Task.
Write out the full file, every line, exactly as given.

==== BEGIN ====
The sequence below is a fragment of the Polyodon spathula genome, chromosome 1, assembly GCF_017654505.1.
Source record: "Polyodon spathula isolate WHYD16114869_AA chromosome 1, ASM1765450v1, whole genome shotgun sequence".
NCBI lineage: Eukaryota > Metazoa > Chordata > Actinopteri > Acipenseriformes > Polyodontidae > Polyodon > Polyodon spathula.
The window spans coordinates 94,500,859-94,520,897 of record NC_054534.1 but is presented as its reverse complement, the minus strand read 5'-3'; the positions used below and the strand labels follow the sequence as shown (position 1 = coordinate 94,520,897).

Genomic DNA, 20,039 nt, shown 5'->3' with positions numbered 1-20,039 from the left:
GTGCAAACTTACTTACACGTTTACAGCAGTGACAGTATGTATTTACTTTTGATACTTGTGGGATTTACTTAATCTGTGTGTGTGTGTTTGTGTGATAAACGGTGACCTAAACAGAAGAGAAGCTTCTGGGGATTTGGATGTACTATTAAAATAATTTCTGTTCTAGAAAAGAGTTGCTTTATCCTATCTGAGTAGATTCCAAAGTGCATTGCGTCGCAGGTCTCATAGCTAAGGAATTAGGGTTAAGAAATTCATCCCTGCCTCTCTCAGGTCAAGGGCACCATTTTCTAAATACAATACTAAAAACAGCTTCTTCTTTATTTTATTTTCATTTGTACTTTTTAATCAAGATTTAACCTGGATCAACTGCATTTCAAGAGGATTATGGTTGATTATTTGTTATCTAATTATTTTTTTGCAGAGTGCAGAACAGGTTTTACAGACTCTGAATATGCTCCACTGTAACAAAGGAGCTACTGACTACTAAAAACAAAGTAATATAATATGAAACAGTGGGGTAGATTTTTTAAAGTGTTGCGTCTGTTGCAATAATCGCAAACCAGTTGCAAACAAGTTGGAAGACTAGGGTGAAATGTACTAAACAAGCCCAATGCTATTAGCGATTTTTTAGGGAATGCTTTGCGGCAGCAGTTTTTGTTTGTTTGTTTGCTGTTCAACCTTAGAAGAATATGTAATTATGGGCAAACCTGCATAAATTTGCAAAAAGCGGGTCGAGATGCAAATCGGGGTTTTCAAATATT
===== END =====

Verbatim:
The sequence below is a fragment of the Polyodon spathula genome, chromosome 1, assembly GCF_017654505.1.
Source record: "Polyodon spathula isolate WHYD16114869_AA chromosome 1, ASM1765450v1, whole genome shotgun sequence".
NCBI lineage: Eukaryota > Metazoa > Chordata > Actinopteri > Acipenseriformes > Polyodontidae > Polyodon > Polyodon spathula.
The window spans coordinates 94,500,859-94,520,897 of record NC_054534.1 but is presented as its reverse complement, the minus strand read 5'-3'; the positions used below and the strand labels follow the sequence as shown (position 1 = coordinate 94,520,897).

Genomic DNA, 20,039 nt, shown 5'->3' with positions numbered 1-20,039 from the left:
GTGCAAACTTACTTACACGTTTACAGCAGTGACAGTATGTATTTACTTTTGATACTTGTGGGATTTACTTAATCTGTGTGTGTGTGTTTGTGTGATAAACGGTGACCTAAACAGAAGAGAAGCTTCTGGGGATTTGGATGTACTATTAAAATAATTTCTGTTCTAGAAAAGAGTTGCTTTATCCTATCTGAGTAGATTCCAAAGTGCATTGCGTCGCAGGTCTCATAGCTAAGGAATTAGGGTTAAGAAATTCATCCCTGCCTCTCTCAGGTCAAGGGCACCATTTTCTAAATACAATACTAAAAACAGCTTCTTCTTTATTTTATTTTCATTTGTACTTTTTAATCAAGATTTAACCTGGATCAACTGCATTTCAAGAGGATTATGGTTGATTATTTGTTATCTAATTATTTTTTTGCAGAGTGCAGAACAGGTTTTACAGACTCTGAATATGCTCCACTGTAACAAAGGAGCTACTGACTACTAAAAACAAAGTAATATAATATGAAACAGTGGGGTAGATTTTTTAAAGTGTTGCGTCTGTTGCAATAATCGCAAACCAGTTGCAAACAAGTTGGAAGACTAGGGTGAAATGTACTAAACAAGCCCAATGCTATTAGCGATTTTTTAGGGAATGCTTTGCGGCAGCAGTTTTTGTTTGTTTGTTTGCTGTTCAACCTTAGAAGAATATGTAATTATGGGCAAACCTGCATAAATTTGCAAAAAGCGGGTCGAGATGCAAATCGGGGTTTTCAAATATT